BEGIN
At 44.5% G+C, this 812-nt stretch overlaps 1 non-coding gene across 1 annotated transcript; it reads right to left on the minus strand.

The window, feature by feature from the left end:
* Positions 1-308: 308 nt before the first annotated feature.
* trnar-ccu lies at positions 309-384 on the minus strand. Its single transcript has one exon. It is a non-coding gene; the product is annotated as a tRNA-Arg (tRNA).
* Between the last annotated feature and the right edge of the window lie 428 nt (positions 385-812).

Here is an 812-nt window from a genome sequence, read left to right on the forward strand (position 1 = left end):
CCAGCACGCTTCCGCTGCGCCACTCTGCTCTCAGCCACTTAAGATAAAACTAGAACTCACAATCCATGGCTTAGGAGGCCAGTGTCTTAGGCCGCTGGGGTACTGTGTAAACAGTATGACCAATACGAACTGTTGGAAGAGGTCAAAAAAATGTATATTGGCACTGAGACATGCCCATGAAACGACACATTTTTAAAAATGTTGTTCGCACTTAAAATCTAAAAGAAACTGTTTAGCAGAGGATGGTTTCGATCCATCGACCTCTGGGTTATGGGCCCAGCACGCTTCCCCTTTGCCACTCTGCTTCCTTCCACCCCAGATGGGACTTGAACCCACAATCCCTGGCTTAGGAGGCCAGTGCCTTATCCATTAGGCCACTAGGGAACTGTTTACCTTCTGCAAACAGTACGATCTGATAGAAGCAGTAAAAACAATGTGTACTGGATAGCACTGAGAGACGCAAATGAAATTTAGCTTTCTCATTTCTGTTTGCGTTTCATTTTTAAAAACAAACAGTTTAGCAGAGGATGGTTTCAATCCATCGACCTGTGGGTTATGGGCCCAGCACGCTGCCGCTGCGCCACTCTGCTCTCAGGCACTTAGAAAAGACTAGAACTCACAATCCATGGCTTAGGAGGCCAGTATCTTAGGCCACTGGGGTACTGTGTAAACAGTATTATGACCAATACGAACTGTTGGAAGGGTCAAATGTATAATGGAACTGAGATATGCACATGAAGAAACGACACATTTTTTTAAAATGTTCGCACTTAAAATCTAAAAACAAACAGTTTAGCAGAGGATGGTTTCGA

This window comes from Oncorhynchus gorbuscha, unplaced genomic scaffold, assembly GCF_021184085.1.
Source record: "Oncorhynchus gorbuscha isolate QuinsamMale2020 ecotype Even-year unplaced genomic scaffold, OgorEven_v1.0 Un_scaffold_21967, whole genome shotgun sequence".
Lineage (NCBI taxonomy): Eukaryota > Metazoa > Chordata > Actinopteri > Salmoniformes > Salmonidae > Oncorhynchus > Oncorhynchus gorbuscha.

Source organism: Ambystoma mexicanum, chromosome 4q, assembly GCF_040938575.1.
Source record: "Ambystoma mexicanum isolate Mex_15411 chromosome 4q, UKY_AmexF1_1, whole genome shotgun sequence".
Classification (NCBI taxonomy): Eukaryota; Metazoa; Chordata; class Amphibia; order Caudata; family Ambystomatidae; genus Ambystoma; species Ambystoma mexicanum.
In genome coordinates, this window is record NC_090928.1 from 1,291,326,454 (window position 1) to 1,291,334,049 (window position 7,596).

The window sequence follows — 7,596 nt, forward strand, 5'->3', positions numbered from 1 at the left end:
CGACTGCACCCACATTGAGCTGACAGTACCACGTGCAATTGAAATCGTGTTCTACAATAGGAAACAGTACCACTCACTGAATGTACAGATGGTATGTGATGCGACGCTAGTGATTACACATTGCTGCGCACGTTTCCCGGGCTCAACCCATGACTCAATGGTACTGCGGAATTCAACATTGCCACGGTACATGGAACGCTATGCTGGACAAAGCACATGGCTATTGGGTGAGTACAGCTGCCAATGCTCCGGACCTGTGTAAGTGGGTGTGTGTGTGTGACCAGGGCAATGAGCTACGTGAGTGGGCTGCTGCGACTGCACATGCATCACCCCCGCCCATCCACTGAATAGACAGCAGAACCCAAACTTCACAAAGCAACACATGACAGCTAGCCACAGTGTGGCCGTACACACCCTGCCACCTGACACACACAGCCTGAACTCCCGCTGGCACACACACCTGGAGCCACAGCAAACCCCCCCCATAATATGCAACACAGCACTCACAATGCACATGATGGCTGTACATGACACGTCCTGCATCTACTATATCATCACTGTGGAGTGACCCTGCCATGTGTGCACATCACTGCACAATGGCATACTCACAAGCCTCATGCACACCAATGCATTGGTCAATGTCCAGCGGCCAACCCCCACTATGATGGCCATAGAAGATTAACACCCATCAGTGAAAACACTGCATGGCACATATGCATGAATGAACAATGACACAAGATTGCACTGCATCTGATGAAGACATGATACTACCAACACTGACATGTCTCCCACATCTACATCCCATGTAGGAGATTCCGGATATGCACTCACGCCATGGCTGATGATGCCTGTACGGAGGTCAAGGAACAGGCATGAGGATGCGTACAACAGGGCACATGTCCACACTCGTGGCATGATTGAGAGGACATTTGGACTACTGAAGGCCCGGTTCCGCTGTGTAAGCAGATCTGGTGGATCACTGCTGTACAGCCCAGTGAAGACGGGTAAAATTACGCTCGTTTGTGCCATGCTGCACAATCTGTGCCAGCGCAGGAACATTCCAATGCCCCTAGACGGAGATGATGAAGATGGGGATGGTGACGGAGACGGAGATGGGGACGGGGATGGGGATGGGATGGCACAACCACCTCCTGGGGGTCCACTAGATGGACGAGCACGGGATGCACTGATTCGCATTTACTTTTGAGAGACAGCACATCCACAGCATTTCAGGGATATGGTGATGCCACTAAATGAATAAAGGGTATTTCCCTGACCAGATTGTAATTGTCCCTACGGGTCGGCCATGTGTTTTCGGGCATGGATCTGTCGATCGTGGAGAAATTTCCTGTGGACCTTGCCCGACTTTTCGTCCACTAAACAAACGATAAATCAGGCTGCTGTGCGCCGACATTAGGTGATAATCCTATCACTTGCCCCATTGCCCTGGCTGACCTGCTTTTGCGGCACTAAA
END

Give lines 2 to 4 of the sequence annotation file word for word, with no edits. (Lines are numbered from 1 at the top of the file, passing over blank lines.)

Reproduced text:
The window, feature by feature from the left end:
* Positions 1-308: 308 nt before the first annotated feature.
* trnar-ccu lies at positions 309-384 on the minus strand. Its single transcript has one exon. It is a non-coding gene; the product is annotated as a tRNA-Arg (tRNA).